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Cindy Sherman
Leading Man and Actress Stare into Each Other's Eyes, from "The Murder Mystery" series
1976



Photo album, Christmas
1976



The Press Interviews the Director as the Actress Poses, from "The Murder Mystery" series
1976



Untitled (The Son at the Funeral), #392
1976



Untitled (Mini)
1976



The sub characters (Vanity, Desire, Madness, and Agony) begin to close in on The male friend, Act 3, Scene 7 from The Play of Selves
1976



Untitled
1975



Untitled
1975



Untitled
1975



Untitled
1975



Photo album, Christmas
1976


One-Woman Show
by Phyllis Tuchman


The Unseen Cindy Sherman: Early Transformations 1975-1976, Mar. 21-Aug. 1, 2004, at the Monclair Art Museum, 3 South Mountain Avenue, Montclair, N.J. 07042

Cindy Sherman is Meryl Streep without the accents. Instead of looking for precedents for Shermans remarkable corpus of film stills, fashion prints, fairy tales, sex pictures, clowns and such in the work of Marcel Duchamp of Francisco de Goya or Hieronymus Bosch, critics, curators and historians should turn to the silver screens finest. After all, the 50-year-old photographer is a one-woman repertory company. Besides being a gifted cinematographer, she is an actor, director, scriptwriter and make-up artist. She does it all. And she does it all memorably.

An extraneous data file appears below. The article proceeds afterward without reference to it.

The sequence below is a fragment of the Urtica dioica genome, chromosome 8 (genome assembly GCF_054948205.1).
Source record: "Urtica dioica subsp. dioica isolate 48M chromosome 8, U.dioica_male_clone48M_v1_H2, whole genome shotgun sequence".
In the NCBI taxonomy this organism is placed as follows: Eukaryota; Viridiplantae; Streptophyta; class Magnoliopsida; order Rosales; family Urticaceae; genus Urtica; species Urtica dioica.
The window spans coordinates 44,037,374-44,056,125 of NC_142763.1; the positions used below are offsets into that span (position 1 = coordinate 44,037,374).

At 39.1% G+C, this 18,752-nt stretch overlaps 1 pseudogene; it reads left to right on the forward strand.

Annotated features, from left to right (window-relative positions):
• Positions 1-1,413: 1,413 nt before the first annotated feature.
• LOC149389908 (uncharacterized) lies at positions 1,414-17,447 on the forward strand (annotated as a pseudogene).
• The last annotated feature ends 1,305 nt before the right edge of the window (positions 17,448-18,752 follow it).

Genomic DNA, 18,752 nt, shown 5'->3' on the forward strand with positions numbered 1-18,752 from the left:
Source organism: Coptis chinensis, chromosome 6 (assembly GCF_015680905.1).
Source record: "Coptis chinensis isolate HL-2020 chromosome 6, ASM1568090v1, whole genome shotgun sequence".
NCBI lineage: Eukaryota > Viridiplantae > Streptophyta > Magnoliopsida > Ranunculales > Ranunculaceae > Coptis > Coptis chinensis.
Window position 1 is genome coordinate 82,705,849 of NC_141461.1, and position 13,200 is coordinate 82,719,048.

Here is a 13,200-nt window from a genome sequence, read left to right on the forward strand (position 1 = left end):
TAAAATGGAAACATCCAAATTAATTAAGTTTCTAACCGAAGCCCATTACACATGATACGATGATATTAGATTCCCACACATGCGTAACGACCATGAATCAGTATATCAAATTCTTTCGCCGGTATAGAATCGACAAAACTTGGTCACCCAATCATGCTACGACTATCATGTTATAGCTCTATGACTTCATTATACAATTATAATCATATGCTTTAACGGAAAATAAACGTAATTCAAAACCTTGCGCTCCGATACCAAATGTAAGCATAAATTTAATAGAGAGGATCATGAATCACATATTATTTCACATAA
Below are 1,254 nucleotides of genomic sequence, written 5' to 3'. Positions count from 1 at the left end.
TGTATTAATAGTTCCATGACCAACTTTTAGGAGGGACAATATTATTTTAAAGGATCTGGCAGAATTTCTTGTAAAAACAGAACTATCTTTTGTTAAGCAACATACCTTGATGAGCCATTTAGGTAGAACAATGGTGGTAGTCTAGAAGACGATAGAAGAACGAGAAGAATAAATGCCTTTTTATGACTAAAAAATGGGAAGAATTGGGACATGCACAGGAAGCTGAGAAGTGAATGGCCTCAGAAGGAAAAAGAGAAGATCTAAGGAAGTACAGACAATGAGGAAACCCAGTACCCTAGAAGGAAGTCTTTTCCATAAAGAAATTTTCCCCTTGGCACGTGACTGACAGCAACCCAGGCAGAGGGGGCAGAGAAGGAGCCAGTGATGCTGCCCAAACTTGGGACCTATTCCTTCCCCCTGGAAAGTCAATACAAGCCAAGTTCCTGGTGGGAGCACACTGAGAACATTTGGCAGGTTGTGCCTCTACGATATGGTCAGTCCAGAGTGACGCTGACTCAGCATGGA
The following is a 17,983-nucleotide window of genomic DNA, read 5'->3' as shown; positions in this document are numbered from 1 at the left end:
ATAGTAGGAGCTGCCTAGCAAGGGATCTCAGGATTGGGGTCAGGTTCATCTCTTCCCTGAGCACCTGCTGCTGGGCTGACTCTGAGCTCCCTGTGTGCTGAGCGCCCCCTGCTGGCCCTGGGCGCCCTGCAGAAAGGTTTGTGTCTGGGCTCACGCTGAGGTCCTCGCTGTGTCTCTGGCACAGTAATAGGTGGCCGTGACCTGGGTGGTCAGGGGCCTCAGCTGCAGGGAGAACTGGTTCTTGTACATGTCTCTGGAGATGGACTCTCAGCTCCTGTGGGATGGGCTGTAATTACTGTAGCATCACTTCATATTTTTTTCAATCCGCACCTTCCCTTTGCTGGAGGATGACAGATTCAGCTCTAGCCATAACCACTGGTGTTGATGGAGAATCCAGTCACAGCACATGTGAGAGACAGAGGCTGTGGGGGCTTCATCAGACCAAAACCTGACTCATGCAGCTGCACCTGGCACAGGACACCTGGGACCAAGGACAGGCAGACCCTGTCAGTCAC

The Unseen Cindy Sherman: Early Transformations 1975-1976, currently on view at the Montclair Art Museum, less than 15 miles away from Metro Pictures, the artists long-time gallery, is a fairly modest exhibition. It features just 10 wall works and one artists book installed in a tiny lounge. Yet this sampling offers one revelation after another about this important artists initiall choices. Forget conceptual art. CS was ready for her close-up years ago.

Most of the work dates from Shermans college years. She enrolled at Buffalo State in fall 1972 and graduated in the spring of 76. In Buffalo she met Robert Longo (who is also represented by Metro Pictures) and became active in Hallwalls, an alternate space he co-founded in 1974. But Montclair curator Gail Stavitsky, in her catalogue essay, picks up our heroines story even earlier -- her adolescence on Long Island.